If you were about to go on an adventure into dangerous lands, you'd want a map with you, right? Even if it meant doing some research to draw the map yourself.
The thing is, something most people don’t think of making a business plan when they decide to start a business. And that's okay! You've been too busy thinking about branding, how to set yourself apart, what product or service you'll offer, and the adventure that you're about to go on.
Developing a business plan will tell you if your company is viable, which is the first reason you should make one. Viability is precisely why investors don't put a dime into a company without a plan.
Once you're confident your endeavor is viable, your business plan will act as a step-by-step guide to accomplishing your goals and making a profit. Even if profit isn't your goal, all businesses need to focus on their bottom line.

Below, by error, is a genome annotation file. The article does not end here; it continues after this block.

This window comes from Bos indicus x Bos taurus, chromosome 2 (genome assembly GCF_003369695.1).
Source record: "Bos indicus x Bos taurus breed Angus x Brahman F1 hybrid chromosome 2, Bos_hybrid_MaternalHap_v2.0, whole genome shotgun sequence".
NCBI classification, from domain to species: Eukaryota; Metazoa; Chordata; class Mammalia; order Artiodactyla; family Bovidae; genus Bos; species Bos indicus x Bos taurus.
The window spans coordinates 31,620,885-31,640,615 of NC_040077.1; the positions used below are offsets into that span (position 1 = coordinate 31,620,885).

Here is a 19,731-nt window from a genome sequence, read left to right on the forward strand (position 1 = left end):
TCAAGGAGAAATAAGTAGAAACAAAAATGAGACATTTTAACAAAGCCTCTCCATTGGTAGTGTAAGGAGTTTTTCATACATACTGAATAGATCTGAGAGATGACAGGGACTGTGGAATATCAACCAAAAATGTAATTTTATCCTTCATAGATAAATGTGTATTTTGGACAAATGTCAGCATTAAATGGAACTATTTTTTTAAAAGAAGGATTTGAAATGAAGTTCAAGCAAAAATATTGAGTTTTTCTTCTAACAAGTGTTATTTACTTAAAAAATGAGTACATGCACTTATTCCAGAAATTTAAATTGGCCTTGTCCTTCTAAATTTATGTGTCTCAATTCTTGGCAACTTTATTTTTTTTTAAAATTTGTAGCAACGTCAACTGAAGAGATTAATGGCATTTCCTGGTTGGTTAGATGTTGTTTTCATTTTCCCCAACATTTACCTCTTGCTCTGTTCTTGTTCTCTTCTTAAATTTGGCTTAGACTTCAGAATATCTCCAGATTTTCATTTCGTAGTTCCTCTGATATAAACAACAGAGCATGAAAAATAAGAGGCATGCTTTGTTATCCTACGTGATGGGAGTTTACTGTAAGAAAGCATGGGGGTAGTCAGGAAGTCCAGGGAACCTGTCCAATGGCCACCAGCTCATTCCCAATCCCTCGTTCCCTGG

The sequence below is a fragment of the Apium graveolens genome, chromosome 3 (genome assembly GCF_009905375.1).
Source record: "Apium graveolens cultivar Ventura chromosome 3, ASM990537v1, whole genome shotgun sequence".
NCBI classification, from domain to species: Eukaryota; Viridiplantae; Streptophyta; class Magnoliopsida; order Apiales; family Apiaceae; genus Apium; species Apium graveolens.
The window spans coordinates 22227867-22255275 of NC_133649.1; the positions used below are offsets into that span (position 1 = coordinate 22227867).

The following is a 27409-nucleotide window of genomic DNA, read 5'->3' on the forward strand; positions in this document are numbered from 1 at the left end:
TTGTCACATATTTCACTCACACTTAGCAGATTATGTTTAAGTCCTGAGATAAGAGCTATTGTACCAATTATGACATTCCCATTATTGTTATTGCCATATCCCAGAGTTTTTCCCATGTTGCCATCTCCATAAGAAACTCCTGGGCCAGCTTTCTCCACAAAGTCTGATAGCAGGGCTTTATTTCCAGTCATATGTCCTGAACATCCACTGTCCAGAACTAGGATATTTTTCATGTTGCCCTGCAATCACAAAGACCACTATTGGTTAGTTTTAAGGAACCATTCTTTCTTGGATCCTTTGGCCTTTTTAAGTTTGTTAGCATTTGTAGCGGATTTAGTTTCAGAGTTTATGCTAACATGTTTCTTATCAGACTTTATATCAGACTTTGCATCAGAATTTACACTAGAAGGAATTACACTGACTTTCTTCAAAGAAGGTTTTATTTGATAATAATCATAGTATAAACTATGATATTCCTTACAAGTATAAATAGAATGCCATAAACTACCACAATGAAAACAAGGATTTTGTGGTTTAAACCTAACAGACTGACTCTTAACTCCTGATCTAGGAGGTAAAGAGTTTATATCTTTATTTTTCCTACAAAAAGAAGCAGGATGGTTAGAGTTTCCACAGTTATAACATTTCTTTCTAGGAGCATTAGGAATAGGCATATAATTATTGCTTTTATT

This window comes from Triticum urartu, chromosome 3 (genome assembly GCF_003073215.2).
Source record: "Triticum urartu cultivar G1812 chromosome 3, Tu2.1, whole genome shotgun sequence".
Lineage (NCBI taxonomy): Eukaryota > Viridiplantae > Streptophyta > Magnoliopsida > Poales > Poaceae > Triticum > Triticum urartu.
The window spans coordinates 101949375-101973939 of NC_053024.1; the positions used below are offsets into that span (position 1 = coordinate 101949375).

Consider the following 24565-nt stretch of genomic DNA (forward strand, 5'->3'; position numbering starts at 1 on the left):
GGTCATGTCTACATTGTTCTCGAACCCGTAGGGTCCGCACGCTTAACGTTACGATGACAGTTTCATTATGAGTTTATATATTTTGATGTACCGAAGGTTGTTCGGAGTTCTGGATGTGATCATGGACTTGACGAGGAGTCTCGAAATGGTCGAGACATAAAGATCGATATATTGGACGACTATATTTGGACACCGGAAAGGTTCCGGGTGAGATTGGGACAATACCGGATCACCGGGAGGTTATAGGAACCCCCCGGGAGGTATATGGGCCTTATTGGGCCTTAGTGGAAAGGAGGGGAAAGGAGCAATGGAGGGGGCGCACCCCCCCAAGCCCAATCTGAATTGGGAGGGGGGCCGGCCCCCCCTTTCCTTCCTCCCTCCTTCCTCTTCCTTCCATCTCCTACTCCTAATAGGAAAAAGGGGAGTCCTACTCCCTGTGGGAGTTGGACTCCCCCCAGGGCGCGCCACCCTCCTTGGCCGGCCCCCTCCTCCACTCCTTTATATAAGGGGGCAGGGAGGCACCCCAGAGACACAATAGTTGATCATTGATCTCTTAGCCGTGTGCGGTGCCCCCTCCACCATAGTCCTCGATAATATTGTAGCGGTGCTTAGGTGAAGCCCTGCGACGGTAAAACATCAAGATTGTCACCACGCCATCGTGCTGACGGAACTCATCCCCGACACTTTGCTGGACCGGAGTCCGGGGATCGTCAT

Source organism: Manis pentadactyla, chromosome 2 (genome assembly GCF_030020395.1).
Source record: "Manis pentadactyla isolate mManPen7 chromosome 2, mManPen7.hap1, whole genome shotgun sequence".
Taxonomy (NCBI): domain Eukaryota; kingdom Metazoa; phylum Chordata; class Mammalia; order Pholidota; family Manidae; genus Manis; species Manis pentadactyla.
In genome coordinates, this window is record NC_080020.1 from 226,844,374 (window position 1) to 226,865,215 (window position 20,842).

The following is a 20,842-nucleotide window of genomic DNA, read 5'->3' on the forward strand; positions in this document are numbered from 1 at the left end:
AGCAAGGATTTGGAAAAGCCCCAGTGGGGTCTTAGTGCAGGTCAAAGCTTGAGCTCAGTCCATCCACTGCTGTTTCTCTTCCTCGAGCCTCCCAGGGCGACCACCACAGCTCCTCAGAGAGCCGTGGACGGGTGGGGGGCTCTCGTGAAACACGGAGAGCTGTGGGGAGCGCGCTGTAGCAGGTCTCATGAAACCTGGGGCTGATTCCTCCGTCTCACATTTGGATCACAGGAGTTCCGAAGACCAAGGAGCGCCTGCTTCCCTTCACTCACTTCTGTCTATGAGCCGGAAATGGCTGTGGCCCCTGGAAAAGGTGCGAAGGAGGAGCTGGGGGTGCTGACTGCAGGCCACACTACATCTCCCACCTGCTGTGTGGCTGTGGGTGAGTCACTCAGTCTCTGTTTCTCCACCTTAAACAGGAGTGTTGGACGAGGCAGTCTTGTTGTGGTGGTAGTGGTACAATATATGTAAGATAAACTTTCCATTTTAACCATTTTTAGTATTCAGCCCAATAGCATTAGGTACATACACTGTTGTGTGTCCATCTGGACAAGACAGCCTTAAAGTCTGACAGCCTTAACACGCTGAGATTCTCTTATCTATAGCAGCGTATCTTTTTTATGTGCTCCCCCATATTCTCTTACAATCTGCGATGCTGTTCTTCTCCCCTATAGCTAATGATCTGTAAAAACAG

Let’s take a closer look at the business plan outline from earlier.
Your executive summary is the first chapter of your business plan. It should be between one and two pages in length, and it's one of the most crucial parts of learning how to write a business plan. A basic executive summary format includes:
Basic Company Information
Products and Services
Keep it short and sweet. You'll get into plenty of details later.
PRO TIP: If you struggle with this at first, come back to it after everything else. It'll make it easier.
Your company description might feel similar to your executive summary, but it’s more of a top-level inspection of what your business does and how it’s structured. Keep it short. There's no need to dive deep here, it's just another quick pitch to investors before they get into the rest of your plan. A basic company description might include:
Industry and Marketplace Snapshot
Legal Structure (i.e., LLC, C-Corp, etc.)
The point of this section is to tell potential investors what they’re looking at.